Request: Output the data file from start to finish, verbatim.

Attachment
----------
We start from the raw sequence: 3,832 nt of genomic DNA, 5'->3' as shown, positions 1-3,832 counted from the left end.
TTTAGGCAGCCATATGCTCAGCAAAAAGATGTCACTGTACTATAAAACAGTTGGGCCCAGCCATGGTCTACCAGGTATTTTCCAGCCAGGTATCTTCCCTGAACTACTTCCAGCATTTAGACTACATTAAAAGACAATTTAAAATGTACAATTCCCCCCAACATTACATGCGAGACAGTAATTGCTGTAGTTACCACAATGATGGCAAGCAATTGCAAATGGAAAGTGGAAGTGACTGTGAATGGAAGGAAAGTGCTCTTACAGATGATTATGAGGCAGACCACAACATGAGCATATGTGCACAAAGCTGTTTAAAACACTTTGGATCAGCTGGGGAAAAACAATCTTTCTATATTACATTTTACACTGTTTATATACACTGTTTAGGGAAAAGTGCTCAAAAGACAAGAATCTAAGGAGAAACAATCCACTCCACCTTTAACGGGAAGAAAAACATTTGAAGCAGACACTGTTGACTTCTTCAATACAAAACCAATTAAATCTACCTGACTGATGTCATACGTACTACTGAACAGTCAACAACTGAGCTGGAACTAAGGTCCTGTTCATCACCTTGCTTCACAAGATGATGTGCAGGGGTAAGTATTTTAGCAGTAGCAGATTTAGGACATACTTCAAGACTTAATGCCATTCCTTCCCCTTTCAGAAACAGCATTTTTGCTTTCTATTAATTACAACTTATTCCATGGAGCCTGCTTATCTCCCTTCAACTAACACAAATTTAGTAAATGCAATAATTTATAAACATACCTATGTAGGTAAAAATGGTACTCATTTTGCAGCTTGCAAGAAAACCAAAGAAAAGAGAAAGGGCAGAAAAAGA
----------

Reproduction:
We start from the raw sequence: 3,832 nt of genomic DNA, 5'->3' as shown, positions 1-3,832 counted from the left end.
TTTAGGCAGCCATATGCTCAGCAAAAAGATGTCACTGTACTATAAAACAGTTGGGCCCAGCCATGGTCTACCAGGTATTTTCCAGCCAGGTATCTTCCCTGAACTACTTCCAGCATTTAGACTACATTAAAAGACAATTTAAAATGTACAATTCCCCCCAACATTACATGCGAGACAGTAATTGCTGTAGTTACCACAATGATGGCAAGCAATTGCAAATGGAAAGTGGAAGTGACTGTGAATGGAAGGAAAGTGCTCTTACAGATGATTATGAGGCAGACCACAACATGAGCATATGTGCACAAAGCTGTTTAAAACACTTTGGATCAGCTGGGGAAAAACAATCTTTCTATATTACATTTTACACTGTTTATATACACTGTTTAGGGAAAAGTGCTCAAAAGACAAGAATCTAAGGAGAAACAATCCACTCCACCTTTAACGGGAAGAAAAACATTTGAAGCAGACACTGTTGACTTCTTCAATACAAAACCAATTAAATCTACCTGACTGATGTCATACGTACTACTGAACAGTCAACAACTGAGCTGGAACTAAGGTCCTGTTCATCACCTTGCTTCACAAGATGATGTGCAGGGGTAAGTATTTTAGCAGTAGCAGATTTAGGACATACTTCAAGACTTAATGCCATTCCTTCCCCTTTCAGAAACAGCATTTTTGCTTTCTATTAATTACAACTTATTCCATGGAGCCTGCTTATCTCCCTTCAACTAACACAAATTTAGTAAATGCAATAATTTATAAACATACCTATGTAGGTAAAAATGGTACTCATTTTGCAGCTTGCAAGAAAACCAAAGAAAAGAGAAAGGGCAGAAAAAGA